EU expansion bumps up foreign worker figures

Nearly half of foreign workers come from new EU states
Nearly half of foreign workers come from new EU states

The number of foreign workers coming to the UK has almost doubled over the last five years, due primarily to EU expansion, new National Insurance figures reveal.

The figures do not indicate the number of foreign workers in the UK because they do not account for those leaving, but they give some indication of the nature and extent of legal immigration to the country.

Two and a half million people have moved to Britain since 2002, the overwhelming majority of whom are under 35.

New EU countries accounted for nearly half of those arriving last year, with an influx of 321,000 people from central and eastern Europe.


But the figures also explode certain immigration myths, including widespread beliefs that most immigrants abuse Britain's welfare system.

Last year's figures show only 2.4 per cent of immigrants claimed out of work benefits after receiving their National Insurance number.

But the Conservatives claimed the figures still proved the government was taking too soft an approach to immigration.

Shadow work and pensions secretary Chris Grayling said: "At a time when Gordon Brown is refusing to provide a pensions lifeboat for the 125,000 British pensioners who have lost their pensions, I think people will find it surprising, to say the least, that so much money is being spent by our benefits system on people who are supposed to have come to the country to work."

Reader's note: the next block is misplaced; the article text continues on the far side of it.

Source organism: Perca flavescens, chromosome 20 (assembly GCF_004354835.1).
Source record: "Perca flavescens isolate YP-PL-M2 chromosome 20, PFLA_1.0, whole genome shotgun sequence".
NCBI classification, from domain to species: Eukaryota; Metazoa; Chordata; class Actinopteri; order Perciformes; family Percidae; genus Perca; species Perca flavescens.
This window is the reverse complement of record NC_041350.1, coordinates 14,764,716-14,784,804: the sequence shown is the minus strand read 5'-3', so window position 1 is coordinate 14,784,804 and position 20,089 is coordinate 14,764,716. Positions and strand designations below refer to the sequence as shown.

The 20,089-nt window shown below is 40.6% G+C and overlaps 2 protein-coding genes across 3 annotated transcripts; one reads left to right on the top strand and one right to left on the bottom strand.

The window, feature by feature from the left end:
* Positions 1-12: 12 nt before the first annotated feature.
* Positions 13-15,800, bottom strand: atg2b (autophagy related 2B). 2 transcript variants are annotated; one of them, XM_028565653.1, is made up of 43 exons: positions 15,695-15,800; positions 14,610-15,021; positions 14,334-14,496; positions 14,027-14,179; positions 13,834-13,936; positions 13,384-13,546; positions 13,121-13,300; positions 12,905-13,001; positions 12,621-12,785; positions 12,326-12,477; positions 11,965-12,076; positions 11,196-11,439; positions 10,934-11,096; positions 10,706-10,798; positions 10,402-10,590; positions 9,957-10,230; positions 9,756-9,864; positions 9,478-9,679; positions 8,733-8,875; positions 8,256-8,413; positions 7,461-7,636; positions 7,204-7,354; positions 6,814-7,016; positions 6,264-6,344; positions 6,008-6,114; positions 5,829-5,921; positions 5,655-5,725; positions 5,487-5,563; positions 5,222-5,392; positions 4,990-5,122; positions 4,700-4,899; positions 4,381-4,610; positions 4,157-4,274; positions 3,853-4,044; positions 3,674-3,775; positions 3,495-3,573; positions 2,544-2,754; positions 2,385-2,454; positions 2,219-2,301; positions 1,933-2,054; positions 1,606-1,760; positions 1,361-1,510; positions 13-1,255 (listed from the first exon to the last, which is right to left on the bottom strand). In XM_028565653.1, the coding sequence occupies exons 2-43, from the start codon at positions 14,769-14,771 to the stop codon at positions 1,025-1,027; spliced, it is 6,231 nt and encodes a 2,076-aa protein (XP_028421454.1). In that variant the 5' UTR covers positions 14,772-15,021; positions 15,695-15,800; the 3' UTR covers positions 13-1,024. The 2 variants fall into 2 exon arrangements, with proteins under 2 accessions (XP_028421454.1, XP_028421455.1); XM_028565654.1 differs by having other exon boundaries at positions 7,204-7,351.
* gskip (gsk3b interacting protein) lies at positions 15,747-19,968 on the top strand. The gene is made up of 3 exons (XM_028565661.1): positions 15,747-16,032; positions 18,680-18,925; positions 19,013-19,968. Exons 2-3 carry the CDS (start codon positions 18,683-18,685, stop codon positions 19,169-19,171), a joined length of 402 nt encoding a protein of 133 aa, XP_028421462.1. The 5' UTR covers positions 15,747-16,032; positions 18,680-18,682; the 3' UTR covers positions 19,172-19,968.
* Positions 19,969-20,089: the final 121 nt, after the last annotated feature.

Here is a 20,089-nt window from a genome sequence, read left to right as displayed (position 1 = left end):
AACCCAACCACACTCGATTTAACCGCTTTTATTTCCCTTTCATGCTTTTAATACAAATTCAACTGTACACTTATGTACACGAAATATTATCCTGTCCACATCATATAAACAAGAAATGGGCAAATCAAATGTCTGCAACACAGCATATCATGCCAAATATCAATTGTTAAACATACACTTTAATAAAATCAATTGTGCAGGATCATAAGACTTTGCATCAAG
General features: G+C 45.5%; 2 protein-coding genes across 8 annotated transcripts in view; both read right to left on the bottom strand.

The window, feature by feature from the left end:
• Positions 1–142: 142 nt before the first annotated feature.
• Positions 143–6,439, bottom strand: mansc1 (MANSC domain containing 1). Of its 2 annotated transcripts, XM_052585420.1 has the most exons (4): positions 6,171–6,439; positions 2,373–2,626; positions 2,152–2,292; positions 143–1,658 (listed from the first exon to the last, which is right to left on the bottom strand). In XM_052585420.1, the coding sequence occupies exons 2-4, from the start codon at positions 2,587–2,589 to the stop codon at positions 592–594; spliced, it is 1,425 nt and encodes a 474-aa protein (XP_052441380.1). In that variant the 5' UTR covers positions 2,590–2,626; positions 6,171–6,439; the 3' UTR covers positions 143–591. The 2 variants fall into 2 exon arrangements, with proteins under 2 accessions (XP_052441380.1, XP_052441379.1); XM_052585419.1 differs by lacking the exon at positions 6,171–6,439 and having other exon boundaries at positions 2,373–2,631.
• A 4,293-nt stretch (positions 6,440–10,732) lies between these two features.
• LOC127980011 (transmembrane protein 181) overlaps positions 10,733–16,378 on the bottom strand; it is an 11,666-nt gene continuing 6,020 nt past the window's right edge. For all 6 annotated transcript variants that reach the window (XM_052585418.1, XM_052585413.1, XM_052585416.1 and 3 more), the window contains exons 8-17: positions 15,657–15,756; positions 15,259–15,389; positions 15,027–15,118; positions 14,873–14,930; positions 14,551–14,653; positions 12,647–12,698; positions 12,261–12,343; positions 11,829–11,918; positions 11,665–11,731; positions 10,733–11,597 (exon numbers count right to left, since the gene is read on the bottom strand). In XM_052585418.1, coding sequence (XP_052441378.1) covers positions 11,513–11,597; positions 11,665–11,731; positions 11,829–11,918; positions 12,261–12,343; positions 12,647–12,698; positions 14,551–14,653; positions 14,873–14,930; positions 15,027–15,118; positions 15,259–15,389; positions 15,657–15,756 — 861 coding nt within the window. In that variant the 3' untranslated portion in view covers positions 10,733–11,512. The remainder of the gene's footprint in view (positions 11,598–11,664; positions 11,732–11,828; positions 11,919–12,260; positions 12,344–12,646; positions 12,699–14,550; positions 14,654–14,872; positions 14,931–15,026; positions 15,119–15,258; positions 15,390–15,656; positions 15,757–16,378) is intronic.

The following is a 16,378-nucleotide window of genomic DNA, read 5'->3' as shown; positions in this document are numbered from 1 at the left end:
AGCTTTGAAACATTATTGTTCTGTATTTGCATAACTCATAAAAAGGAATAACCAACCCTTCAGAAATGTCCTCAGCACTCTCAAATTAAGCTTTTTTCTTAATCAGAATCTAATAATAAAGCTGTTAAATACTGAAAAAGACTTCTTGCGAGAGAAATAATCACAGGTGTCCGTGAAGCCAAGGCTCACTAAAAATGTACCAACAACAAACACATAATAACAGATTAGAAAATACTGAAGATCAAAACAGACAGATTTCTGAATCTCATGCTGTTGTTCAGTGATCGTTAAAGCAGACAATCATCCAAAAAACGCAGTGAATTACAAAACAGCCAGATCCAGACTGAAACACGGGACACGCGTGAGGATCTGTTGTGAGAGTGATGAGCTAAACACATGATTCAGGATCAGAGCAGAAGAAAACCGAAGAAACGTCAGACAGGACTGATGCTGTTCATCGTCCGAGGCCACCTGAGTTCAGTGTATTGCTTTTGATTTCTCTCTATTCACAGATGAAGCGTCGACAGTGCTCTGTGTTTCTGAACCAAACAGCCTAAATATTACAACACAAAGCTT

The government rejected that criticism, saying the National Insurance figures corresponded to the Home Office's own data.

A Border and Immigration Agency spokesperson said: "The government is committed to pursuing a balanced migration policy and from 2008 will be rolling out its points based system for managed migration. This will selectively admit skilled migrant workers to the UK as long as it is in the interests of our economy.

"However, there are legitimate concerns about managing some of the effects of migration on communities. We are listening to these concerns," the spokesperson added.

"That is why we have taken a more gradual approach to opening our labour market to people from Bulgaria and Romania by maintaining restrictions and introducing quotas on low skilled jobs."

Despite being ridiculed by business leaders and the government, the Conservatives still propose an annual limit of immigration to the UK, a manifesto pledge they originally made under Michael Howard.

Liberal Democrat home affairs spokesman Nick Clegg adopted a different line to his Conservative counter-part, arguing immigration had a positive impact on the UK's economy.

He criticised the government for failing to prepare sufficiently for the effect of EU expansion, however.

"A liberal open immigration policy only makes sense if you also plan for its consequences," he said.

"It is clear that the government has failed to plan adequately both in terms of housing and funding for local services.

"It should be remembered, however, that people are only coming to Britain because they are successfully providing services and doing jobs available in the British economy to the benefit of British consumers."

Government figures reveal immigrants contribute £2.5 billion to the Treasury every year.

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